Friday, February 13, 2009

"First, tell the caller to do this...."

There's nothing that demonstrates the differences in assumptions between VUI designers and IT or business people than the way they express their ideas for how prompts should be written.
  • "First, tell the caller to do this. Then tell them to do that. Then, they'll pick this option and they'll be where they should be."
That's IT/business speak. "Telling" callers to do things over the phone is a losing proposition. Assuming that they'll follow your cryptic commands isn't reasonable. Usually, they aren't your subordinates, and even if they are they usually aren't compelled to follow your instructions. In fact, you're often dealing with customers who may have the funny idea that YOU should be responsive to THEM.

The assumption that you can tell callers what to do leads to a logical fallacy.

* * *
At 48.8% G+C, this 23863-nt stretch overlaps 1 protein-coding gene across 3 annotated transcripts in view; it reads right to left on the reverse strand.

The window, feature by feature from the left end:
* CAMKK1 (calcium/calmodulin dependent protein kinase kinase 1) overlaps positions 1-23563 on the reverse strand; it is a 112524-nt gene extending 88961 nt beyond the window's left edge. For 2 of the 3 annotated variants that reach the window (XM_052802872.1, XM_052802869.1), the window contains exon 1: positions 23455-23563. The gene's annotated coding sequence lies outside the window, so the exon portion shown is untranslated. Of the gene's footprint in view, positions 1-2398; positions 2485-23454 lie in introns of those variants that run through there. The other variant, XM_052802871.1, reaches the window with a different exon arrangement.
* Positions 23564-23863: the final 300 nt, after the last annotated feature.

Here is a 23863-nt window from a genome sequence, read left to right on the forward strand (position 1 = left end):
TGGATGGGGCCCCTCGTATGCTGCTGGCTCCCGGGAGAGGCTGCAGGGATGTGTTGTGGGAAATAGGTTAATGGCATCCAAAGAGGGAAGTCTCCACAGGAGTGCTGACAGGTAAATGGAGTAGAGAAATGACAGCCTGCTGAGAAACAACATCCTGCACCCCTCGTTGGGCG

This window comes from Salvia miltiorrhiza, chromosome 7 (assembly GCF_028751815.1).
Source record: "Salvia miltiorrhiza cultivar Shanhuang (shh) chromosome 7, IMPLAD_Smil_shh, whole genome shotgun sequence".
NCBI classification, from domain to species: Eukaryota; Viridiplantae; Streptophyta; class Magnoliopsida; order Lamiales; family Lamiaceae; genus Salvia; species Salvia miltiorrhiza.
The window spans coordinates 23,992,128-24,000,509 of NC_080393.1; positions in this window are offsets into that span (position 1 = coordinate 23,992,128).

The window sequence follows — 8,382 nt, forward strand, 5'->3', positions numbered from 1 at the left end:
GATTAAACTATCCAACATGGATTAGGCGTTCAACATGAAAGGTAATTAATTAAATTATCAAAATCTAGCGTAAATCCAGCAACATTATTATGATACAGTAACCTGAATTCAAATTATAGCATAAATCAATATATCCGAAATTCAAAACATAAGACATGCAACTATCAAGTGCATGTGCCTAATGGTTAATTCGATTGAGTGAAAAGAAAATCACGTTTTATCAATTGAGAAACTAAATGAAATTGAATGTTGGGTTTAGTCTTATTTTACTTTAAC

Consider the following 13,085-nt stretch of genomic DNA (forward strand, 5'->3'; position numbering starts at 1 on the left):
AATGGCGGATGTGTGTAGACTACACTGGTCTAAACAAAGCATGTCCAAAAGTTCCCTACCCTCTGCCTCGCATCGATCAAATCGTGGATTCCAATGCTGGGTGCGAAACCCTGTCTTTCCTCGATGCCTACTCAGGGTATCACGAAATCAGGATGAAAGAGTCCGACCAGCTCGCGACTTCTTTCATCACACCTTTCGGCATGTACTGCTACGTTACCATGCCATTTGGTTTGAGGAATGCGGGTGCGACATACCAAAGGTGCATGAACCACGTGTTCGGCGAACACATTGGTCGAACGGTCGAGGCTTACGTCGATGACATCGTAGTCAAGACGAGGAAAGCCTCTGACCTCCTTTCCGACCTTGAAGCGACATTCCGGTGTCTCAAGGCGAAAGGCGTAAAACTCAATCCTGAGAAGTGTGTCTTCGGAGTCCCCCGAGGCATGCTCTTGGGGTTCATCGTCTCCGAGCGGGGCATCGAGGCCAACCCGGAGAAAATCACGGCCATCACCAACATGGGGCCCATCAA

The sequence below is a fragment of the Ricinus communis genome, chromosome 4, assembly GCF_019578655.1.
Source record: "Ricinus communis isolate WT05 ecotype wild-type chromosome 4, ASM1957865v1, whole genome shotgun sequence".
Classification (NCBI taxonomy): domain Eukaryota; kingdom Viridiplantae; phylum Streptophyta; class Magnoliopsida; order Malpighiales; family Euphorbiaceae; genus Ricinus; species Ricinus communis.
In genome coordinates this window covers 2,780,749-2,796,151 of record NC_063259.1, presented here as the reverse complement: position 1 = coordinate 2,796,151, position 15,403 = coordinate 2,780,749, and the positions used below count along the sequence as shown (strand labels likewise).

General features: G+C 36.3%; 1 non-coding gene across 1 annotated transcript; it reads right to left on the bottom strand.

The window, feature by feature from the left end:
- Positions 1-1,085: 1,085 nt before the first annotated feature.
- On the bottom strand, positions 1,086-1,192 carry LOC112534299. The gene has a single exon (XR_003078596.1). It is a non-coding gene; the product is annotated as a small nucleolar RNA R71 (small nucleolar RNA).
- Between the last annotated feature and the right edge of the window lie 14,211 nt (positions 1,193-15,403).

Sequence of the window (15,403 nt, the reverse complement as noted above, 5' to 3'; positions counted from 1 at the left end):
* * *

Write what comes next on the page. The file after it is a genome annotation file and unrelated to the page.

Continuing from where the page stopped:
• If callers obey instruction n they'll obey instruction n + 1.
This leads IT/business types to propose endlessly long dialogs, another assumption being that the caller on the other end of the line has no alternative but to obey instructions. VUI designers know that's not how people operate. At each step in the dialog callers evaluate whether they're getting closer to their goal, and whether it makes more sense to press the magic zero key (or say "agent," or play possum, or press the pound key three times, etc). People aren't calling to make the company's life easier, they're calling to get something--and that thing may be something they've already paid for and you owe them.

You can present the business people with call statistics that show you lose a percentage of callers on every question asked in a dialog, but often the message doesn't sink in. It's a matter of assumptions, and getting people to change unvoiced assumptions is a difficult thing indeed.

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